This pot is made of the finest clay. The best is got from Stourbridge, and goes through a tedious and exceedingly troublesome process of drying, annealing, or tempering, &c. before it is fit for its ultimate purpose. To the frit thrown into this pot here is added a proportion of cullet, or broken crown-glass. In about thirty to thirty-six hours, the whole is reduced, by a powerful heat, to fine liquid glass, and is then ready for the operations of the workman.

The furnace is then slackened, and the metal being now in a workable state, the first operator who approaches the furnace in which the pot of liquid glass is placed, is the " skimmer," who skims off, or removes all extraneous or crude substances from the surface of the metal. Next follows the " gatherer," who is provided with an iron pipe, or tube, about six or seven feet in length, and of this shape:

Having previously heated that end of the tube which comes in contact with the glass, he dips it into the pot of metal, and by turning it gently round, gathers about one and a half pounds of liquid glass on the end of it. Having allowed this to cool for a short time, he again dips it into the pot, and gathers an additional quantity, of from two and a half to three pounds. This is also permitted to cool as before, when the operation of dipping is again repeated, and a sufficient quantity of metal, the tube, with the elongated sphere of glass at the end of it, is then handed to the blower, who heats it once more, and again at the furnace; and alternately, or between each blowing, he presses the end against the bullion bar, so called from the part thus pressed forming the centre of the sheet, or bull's eye, thus, by the dexterous management of this operation, the glass assumes somewhat of a spherical form. The blower heats a third time at the bottoming hole, and blows the glass into a full sized globe, thus, —Again applying it to the same furnace, the globe of glass, by the agency of the fire, assumes a circular form.

When this part of the process has been completed, and the glass has been allowed to cool a little, it is rested on the casher box, and an iron rod, called a " pontil, or punty rod," on which a little hot metal has been previously gathered to make it adhere, is attached to the flattened side, exactly opposite the hollow tube which is now detached by means of a piece of iron previously dipped in cold water, leaving a circular hole in the glass of about two inches diameter. The following figure represents the operation of attaching the punty.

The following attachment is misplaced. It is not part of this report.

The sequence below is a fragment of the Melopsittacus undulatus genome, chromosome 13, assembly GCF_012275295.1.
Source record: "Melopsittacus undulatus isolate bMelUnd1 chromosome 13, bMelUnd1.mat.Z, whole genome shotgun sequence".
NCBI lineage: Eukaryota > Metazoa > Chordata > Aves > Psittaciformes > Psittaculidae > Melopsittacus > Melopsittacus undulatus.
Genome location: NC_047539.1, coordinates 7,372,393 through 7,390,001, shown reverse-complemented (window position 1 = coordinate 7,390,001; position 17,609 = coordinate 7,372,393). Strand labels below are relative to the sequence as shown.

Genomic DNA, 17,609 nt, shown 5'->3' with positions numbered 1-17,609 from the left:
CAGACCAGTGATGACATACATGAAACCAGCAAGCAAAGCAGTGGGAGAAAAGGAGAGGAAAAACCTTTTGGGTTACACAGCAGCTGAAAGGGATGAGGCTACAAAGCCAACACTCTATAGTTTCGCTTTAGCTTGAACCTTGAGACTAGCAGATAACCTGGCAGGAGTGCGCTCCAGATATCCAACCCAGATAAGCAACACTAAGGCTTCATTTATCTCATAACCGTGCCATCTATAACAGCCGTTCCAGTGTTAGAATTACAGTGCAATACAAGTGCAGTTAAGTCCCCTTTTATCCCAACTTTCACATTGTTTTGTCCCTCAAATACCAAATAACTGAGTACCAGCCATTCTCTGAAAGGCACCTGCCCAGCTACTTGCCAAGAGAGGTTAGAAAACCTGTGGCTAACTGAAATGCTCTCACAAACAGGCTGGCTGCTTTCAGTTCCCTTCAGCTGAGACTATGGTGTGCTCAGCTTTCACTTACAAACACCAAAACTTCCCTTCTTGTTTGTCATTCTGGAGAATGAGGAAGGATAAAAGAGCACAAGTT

Taking hold of the punty rod, the workman now presents the glass to another part of the furnace called the " nose hole," where, it must be observed, the aperture made by its separation from the tube is now presented, and at which it is kept until it has become sufficiently ductile to adapt it for the operation of the flashing furnace. Being here turned dexterously round, slowly at first, and afterwards with greater rapidity, the glass yields to the centrifugal force, and thus necessarily enlarges the aperture above alluded to. The workman, taking great care to preserve, by a regular motion, the circular figure of the glass, proceeds to whirl it round with increasing velocity, until the aperture, now diminished to a ring of only a few inches diameter, suddenly flies open with a loud ruffling noise, like the rapid unfurling of a flag in a strong wind, and leaves the glass a circular plane or sheet, of from four to four and a half feet diameter, of equal thickness throughout, except at the point called the bullion, or bull's eye, where it is attached to the iron rod. The following figure will give some idea of this very beautiful part of the process of glass making.

The sheet of glass, now fully expanded, is moved round with a moderate velocity, until it is sufficiently cool to retain its form. It is carried to the mouth of the kiln, or annealing arch, where it is rested on a bed of sand, and detached from the punty rod. The sheet or table is then lifted on a wide pronged fork, called a faucet, and put into the arch, where it is tempered by being subjected to a gradually decreasing heat for about twenty-four hours. When taken from the arch at the end of this period, the glass, after an account has been taken of it by the exciseman, is ready for the glazier's use. It is first, however, removed to the manufacturer's warehouse, where the circular sheets are cut into halves, and assorted into the different qualities well known to the tradesman by the names of seconds, thirds, and fourths.